The investigation of Old Hungarian is also the interest of Katalin É. Kiss (pp. 86–101), who very convincingly argues that a negative cycle can be detected in Old Hungarian. Much like other well‑known instances of the Jespersen‑cycle, the introduction of a new negative element was triggered by the weakening of the original negative element. The interesting contribution of Old Hungarian is that it shows a split between morpho‑phonologically opaque and transparent negative elements originally composed of a negative and an indefinite: opaque elements always require the new negative particle in the clause, while it is still optional for transparent ones. The lack of transparency is due to word‑internal phonological processes that bleached the original morphological makeup; hence, syntactic change (ultimately resulting in a left‑peripheral negation head) is driven by morphology.

Ana Maria Martins (pp. 102–122) also examines a topic related to negation: this is the case of the indefinite quantifier algum ›some‹, which entails a positive polarity interpretation pre‑nominally and a negative polarity interpretation post‑nominally in contemporary European Portuguese. In Old Portuguese, however, word order variation was free in the sense that both orders allowed both interpretations. The post‑nominal order was initially derived by the noun moving to a higher specifier position; the first step of reanalysis involves the movement of the noun to the head algum, and this complex head moving subsequently to a higher, DP‑internal NegP. The second step involves the further movement to the highest functional head (D). In this way, the negative polarity item is formed syntactically. Martins also convincingly shows that the cognate elements in Italian and French have already lexicalised.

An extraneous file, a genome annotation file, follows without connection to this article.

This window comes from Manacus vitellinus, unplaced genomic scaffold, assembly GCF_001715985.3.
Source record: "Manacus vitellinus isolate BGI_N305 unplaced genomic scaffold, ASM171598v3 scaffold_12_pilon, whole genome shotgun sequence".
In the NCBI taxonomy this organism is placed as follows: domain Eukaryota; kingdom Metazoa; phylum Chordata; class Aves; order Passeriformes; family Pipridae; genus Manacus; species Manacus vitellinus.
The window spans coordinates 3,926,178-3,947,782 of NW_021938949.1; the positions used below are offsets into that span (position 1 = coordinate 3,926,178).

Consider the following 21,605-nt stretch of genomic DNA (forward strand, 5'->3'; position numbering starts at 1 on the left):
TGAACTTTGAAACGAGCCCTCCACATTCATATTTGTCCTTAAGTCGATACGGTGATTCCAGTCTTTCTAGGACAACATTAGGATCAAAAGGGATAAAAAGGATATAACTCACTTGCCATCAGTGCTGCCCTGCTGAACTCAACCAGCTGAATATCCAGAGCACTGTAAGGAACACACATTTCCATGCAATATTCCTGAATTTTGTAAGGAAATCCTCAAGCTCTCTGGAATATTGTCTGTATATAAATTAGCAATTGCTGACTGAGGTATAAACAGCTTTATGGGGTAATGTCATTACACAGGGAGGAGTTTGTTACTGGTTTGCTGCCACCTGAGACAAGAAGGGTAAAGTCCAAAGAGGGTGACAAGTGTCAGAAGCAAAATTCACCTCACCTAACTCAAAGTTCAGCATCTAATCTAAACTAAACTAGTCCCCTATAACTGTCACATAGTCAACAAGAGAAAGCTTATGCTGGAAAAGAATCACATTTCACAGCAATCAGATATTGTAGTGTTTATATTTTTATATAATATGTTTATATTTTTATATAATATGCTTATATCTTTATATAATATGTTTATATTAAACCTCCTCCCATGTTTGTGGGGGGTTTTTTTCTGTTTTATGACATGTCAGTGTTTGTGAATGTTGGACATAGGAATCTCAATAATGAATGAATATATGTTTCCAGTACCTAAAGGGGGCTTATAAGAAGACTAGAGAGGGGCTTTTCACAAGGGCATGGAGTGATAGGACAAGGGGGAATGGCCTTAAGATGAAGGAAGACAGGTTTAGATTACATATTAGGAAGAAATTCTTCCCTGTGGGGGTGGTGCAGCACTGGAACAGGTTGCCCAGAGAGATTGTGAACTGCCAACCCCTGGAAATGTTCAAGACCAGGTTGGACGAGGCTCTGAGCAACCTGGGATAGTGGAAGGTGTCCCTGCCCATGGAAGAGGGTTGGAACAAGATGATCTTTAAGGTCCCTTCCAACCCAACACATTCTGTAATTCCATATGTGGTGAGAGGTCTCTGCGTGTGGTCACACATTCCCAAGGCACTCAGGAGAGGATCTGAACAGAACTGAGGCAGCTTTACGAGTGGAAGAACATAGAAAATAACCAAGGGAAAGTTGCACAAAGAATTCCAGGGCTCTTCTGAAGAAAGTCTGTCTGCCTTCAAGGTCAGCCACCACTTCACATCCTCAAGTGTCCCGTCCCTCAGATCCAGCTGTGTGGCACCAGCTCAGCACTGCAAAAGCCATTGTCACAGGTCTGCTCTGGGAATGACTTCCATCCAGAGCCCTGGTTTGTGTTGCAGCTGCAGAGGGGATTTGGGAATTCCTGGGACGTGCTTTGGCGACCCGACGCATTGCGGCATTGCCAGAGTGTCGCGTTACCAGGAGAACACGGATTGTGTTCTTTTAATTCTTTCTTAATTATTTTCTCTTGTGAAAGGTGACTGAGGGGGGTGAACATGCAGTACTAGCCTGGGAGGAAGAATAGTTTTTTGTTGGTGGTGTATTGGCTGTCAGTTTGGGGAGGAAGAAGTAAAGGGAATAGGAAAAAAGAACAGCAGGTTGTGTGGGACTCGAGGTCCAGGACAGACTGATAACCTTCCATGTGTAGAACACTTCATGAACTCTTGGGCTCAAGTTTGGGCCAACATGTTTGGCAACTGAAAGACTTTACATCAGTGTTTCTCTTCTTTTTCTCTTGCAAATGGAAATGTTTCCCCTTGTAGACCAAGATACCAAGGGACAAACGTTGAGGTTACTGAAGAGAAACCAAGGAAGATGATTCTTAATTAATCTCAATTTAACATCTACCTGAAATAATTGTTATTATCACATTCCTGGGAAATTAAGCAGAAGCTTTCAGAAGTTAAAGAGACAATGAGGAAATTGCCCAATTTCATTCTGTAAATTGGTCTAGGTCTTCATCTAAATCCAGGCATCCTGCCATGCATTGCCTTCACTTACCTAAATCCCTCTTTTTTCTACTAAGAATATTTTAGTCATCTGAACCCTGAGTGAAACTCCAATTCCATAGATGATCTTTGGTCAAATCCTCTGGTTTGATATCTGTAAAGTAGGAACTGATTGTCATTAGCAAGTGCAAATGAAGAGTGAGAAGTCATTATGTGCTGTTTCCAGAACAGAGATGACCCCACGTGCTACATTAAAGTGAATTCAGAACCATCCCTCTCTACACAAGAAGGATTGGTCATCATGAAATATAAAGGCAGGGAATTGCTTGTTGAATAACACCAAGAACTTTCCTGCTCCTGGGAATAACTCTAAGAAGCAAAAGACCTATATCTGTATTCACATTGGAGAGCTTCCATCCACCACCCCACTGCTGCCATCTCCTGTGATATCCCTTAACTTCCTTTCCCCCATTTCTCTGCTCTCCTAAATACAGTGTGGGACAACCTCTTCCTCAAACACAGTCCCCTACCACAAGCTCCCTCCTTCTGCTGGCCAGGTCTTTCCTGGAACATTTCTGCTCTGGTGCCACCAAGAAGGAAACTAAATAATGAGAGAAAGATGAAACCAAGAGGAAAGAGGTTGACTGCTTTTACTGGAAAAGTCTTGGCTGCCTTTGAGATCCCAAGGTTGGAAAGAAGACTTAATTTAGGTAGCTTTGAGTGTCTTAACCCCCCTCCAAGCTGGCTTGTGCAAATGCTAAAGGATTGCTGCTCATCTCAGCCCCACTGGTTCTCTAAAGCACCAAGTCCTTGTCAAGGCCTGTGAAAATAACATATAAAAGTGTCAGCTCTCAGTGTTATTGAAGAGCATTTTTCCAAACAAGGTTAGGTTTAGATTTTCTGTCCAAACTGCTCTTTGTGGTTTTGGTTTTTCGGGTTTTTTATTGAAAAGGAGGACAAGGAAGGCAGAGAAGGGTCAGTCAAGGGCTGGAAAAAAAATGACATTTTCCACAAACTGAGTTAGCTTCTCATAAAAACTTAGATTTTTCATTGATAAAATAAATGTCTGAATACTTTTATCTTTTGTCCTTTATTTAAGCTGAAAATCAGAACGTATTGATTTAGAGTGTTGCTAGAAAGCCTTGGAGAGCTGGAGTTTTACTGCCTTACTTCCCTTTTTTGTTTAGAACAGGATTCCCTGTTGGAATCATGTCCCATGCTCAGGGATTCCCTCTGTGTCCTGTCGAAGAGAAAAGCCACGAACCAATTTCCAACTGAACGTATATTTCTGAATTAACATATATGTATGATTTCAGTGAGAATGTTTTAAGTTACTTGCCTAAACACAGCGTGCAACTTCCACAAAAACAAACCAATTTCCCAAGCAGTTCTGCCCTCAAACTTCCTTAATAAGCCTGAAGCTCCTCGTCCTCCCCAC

Part II is opened by a paper written by Chris Reintges (pp. 125–145), investigating the issue of morphological complexity and the relation between syntactic and morphological change. Contrary to the widespread assumption that syntactic change may be induced by morphological change but not vice versa, Reintges claims that the lack of verb movement to higher left‑peripheral positions in the history of Later Egyptian led to the availability of these positions to other elements, such as tam‑markers. In a similar vein, he argues that the activation of the topic field led to the lexicalisation of Top heads by particles. While the overall claim suggests that it is a landmark paper, and the individual claims are certainly valid, there are far too many issues constrained within the frame of a single paper, leaving many questions open for the reader, though the references to Reintges’s extensive work on the subject provide good orientation.